NASA and MIT are teaming together to build the first interplanetary laser communication link between Mars and Earth. "In 2010, the Mars Laser Communication Demonstration (MLCD) will test the first deep-space laser communication link, which promises to transmit data at a rate nearly ten times higher than any existing interplanetary radio communication link." In fact, the speed will largely vary depending on the respective positions of March and Earth. The minimum expected speed will be one megabit per second during daytime and when Mars is at its farthest point from Earth. But when Mars is at its closest approach and reception is at night, the rate could be thirty times higher. Before 2010, a number of challenges need to be solved, including the fact that the optical frequencies of the laser can be partially be blocked by clouds.
A NASA MIT Lincoln Laboratory team will forge the first laser communication link between Mars and Earth. This unique experiment, part of NASA's Vision for Space Exploration, will greatly benefit the transmission of data from robotic spacecraft.
In 2010, the Mars Laser Communication Demonstration (MLCD) will test the first deep-space laser communication link, which promises to transmit data at a rate nearly ten times higher than any existing interplanetary radio communication link. MLCD will fly on the Mars Telecommunications Orbiter spacecraft, which is planned for launch in 2009. The experiment is a partnership among NASA's Goddard Space Flight Center, NASA's Jet Propulsion Laboratory (JPL), and MIT s Lincoln Laboratory (MIT/LL).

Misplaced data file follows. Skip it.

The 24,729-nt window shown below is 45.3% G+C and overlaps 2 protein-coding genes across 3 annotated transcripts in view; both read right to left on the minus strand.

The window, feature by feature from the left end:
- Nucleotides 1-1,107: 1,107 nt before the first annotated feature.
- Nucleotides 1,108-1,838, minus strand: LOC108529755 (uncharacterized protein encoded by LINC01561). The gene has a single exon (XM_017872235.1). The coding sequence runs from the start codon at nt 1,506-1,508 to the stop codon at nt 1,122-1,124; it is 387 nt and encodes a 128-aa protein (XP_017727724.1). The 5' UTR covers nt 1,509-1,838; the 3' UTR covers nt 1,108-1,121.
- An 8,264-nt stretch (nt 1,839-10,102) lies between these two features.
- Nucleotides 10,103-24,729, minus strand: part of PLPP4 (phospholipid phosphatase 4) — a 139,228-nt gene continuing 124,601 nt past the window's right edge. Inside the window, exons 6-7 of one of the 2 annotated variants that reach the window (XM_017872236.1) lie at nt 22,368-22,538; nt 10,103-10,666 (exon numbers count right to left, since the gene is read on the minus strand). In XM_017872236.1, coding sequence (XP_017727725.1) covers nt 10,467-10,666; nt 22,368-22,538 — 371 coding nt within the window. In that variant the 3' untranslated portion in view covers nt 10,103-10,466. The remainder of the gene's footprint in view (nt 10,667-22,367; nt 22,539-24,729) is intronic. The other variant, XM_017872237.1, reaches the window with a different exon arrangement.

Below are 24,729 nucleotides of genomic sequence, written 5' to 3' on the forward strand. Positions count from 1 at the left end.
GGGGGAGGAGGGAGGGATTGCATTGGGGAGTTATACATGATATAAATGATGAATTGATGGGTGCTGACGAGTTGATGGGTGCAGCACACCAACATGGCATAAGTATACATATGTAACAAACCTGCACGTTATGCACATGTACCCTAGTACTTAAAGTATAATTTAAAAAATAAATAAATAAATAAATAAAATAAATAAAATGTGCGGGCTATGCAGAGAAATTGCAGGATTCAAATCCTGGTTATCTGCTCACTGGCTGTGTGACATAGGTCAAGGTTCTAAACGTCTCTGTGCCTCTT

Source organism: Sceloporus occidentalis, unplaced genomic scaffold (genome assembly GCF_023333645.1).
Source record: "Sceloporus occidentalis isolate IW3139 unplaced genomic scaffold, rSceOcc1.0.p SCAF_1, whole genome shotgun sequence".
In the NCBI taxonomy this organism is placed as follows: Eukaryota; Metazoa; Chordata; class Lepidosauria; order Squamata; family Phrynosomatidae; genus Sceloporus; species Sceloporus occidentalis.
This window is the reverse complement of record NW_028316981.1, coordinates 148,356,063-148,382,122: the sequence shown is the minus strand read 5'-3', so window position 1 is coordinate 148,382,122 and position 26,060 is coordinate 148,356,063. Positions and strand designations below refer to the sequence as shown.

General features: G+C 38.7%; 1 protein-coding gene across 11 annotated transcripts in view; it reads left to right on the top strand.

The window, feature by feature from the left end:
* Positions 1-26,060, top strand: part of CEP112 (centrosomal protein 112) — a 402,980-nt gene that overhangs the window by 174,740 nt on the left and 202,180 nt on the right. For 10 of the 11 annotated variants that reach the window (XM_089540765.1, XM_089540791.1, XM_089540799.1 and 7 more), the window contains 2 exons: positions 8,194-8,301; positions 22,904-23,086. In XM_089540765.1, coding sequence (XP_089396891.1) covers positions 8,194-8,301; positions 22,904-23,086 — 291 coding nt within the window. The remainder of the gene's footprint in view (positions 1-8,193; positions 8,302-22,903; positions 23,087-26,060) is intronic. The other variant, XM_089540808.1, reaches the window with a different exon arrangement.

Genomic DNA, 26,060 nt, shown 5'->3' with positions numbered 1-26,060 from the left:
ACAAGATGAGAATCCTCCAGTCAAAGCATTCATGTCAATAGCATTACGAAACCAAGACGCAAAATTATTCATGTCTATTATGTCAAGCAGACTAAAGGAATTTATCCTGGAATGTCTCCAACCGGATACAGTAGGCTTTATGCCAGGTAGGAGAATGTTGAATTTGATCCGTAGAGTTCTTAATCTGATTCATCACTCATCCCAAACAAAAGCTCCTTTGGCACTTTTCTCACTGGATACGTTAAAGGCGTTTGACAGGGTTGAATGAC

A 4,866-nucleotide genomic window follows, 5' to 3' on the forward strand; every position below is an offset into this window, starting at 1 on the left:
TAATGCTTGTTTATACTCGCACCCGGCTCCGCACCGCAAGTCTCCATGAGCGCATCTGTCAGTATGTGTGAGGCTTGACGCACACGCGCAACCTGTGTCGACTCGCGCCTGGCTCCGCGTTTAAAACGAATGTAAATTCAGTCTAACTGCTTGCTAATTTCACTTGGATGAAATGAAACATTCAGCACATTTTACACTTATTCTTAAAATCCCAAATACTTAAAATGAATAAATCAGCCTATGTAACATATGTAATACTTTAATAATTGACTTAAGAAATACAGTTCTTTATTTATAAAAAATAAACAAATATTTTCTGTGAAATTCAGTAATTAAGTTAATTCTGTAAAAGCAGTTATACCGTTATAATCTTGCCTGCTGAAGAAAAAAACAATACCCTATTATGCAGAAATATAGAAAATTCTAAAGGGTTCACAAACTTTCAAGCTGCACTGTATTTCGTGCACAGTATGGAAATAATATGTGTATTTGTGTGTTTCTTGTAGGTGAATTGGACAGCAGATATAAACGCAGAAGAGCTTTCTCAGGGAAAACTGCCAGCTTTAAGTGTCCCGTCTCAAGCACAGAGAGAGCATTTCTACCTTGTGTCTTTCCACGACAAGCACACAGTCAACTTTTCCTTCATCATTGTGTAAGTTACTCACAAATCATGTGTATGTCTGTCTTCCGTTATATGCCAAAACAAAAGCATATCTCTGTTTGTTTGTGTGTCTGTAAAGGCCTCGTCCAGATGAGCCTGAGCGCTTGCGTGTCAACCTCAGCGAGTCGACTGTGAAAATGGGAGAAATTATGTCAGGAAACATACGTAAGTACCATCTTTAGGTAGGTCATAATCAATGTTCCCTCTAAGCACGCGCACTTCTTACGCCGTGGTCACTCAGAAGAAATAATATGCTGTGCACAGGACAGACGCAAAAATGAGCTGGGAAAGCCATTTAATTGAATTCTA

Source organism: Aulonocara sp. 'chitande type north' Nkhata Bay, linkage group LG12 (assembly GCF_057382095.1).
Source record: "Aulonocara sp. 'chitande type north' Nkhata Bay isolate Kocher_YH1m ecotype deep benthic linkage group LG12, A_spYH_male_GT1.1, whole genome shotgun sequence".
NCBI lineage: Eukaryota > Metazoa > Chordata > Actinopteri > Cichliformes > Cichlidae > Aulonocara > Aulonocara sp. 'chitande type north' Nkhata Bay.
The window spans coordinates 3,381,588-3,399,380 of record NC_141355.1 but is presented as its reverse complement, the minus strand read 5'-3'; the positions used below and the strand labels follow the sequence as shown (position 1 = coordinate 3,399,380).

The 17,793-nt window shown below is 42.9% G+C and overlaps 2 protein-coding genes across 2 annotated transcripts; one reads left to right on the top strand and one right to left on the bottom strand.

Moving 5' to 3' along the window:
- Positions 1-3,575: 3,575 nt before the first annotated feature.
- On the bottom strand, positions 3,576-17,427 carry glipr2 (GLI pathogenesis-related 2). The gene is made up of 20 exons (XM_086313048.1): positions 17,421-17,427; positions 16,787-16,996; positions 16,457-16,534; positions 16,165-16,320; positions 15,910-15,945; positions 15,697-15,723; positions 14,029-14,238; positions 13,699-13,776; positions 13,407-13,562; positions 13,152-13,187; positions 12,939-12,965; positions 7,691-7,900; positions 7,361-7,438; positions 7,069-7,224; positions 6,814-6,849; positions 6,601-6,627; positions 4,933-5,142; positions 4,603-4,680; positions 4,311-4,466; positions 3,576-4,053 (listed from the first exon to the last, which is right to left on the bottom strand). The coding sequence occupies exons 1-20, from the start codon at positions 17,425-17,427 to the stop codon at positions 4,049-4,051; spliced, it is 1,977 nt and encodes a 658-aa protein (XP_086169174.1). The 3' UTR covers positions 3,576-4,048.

Below is an illustration showing the design of the Mars Telecom Orbiter to be launched in 2009, including the Mars Lasercom equipment. This diagram appears on page 7 of a 137-page presentation given at the Eighth Mission Services Customer Forum on March 18, 2004 at NASA/Goddard Space Flight Center (PDF format, 3.89 MB) (Credit: NASA).
So what kind of data transmission speed can we expect?
"If we are planning to put people on Mars, we'll need highly reliable communication links with high data rates, and our team wants to show how this can be done with lasers," said Rick Fitzgerald, Project Manager at NASA Goddard.
The expected data rate varies depending on Mars's position in its orbit, the weather and atmospheric conditions on Earth, and whether reception is occurring in daytime or nighttime. When Mars is at its farthest point from Earth and the reception is occurring during daytime, the team expects to receive data at a rate of a million bits per second, but when Mars is at its closest approach and reception is at night, the rate could be thirty times higher. Today, the maximum data rate transmitted to Earth by spacecraft at Mars is about 128,000 bits per second (for NASA's Mars Odyssey spacecraft).
Below is an illustration showing Deep Space Lasercom Compared to Geosynchronous Earth Orbit (GEO) Systems. As you can see, Mars incurs almost 80 dB additional space loss when compared to GEO links. Thus, assuming that an organization was successful in building a 10 Gbits/second class terminal that could operate from GEO to the ground, simply transporting such a terminal from Earth to Mars would result in a data rate of only 100 bits/second! An improvement of 50 dB is required to provide 10 Mbits/second from Mars. You'll find more information in "Mars Lasercom Demonstration Underway,"(Credit: NASA, The Integrator, Volume 12, No. 3, November 2003).
As you can see from the legend above, lots of progress need to be done. Here is another example.
Lasers have not been used for deep-space communications until now because they first had to be made reliable and efficient enough for use in spacecraft millions of miles from Earth. Additionally, the radio frequencies traditionally used for deep space can pass through clouds, while laser (optical frequencies) can be partially to completely blocked by them. The project hopes to overcome this limitation by employing two separate ground terminals, on the chance that if one terminal is clouded over, the other might be clear.
Sources: Massachusetts Institute of Technology News Office, August 6, 2004; NASA websites